Bitcoin’s 4% Drop Cools Overheated Funding Rates, Data Shows – CoinDesk

The 4% drop to $42,000 cooled the overheated crypto perpetual futures market and paved the way for a steady rise through the end of the year.

Perpetuals are futures with no expiration date with a funding rate mechanism that helps tie the prices of the perpetuals to the index price. Funding rates are regular payments of an asset between long (buy) and short (sell) position holders, calculated and collected by exchanges every eight hours. A positive funding rate means that the perpetual contract is trading at a premium to spot prices; Long positions dominate and pay short positions to keep their positions open. A negative interest rate suggests otherwise.

A high funding rate, typically greater than 0.10% (for eight hours), is considered an indication of excessive bullish leverage or overcrowding of long positions.

According to data source Velo Data, funding rates for BTC, ETH and other major cryptocurrencies consistently hit the 0.15% mark in the second half of last week, indicating an overheated leveraged market.

The situation has normalized with the market-wide price drop at the start of the Asian session, leaving funding rates for most coins in a healthy range below 0.1%.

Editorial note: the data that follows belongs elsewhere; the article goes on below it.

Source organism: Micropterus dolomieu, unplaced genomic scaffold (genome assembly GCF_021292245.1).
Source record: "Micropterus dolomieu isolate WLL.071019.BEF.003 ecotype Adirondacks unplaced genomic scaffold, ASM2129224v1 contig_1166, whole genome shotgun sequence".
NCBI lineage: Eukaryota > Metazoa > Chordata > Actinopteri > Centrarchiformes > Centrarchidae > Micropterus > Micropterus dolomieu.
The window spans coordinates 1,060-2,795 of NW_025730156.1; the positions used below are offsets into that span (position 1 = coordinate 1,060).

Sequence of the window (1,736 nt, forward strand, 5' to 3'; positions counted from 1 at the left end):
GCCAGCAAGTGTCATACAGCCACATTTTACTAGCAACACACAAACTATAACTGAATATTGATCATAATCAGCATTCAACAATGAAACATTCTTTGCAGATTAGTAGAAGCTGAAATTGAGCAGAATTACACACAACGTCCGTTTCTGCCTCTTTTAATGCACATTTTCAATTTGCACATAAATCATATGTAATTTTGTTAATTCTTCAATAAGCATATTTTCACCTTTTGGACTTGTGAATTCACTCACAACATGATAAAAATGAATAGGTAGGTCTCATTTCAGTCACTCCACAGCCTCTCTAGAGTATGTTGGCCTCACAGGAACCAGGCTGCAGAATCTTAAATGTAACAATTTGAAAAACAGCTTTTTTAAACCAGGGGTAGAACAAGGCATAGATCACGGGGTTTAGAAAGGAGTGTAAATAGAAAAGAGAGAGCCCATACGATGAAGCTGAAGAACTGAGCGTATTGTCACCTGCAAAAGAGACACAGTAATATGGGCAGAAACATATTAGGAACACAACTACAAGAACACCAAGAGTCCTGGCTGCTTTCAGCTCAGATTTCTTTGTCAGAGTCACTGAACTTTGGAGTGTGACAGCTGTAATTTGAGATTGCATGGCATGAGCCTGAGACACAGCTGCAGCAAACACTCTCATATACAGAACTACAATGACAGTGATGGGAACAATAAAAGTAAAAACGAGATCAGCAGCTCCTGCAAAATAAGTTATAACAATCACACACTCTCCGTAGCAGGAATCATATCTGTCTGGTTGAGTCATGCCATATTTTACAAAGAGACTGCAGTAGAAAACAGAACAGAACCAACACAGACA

This is a sign that over-indebted traders have been forced out of the market. Funding rates or costs associated with leverage become a liability when momentum falters, forcing over-leveraged traders to exit and leading to a mild bullish/bearish hiccup.

The market-wide decline in notional open interest, or the dollar value locked in open crypto futures contracts, suggests the same. At the time of writing, XLM, UNI, LINK, and XMR have seen double-digit declines in open interest over the past 24 hours.

Open interest in Bitcoin and Ether fell by 1.3% and 6.7%, respectively.


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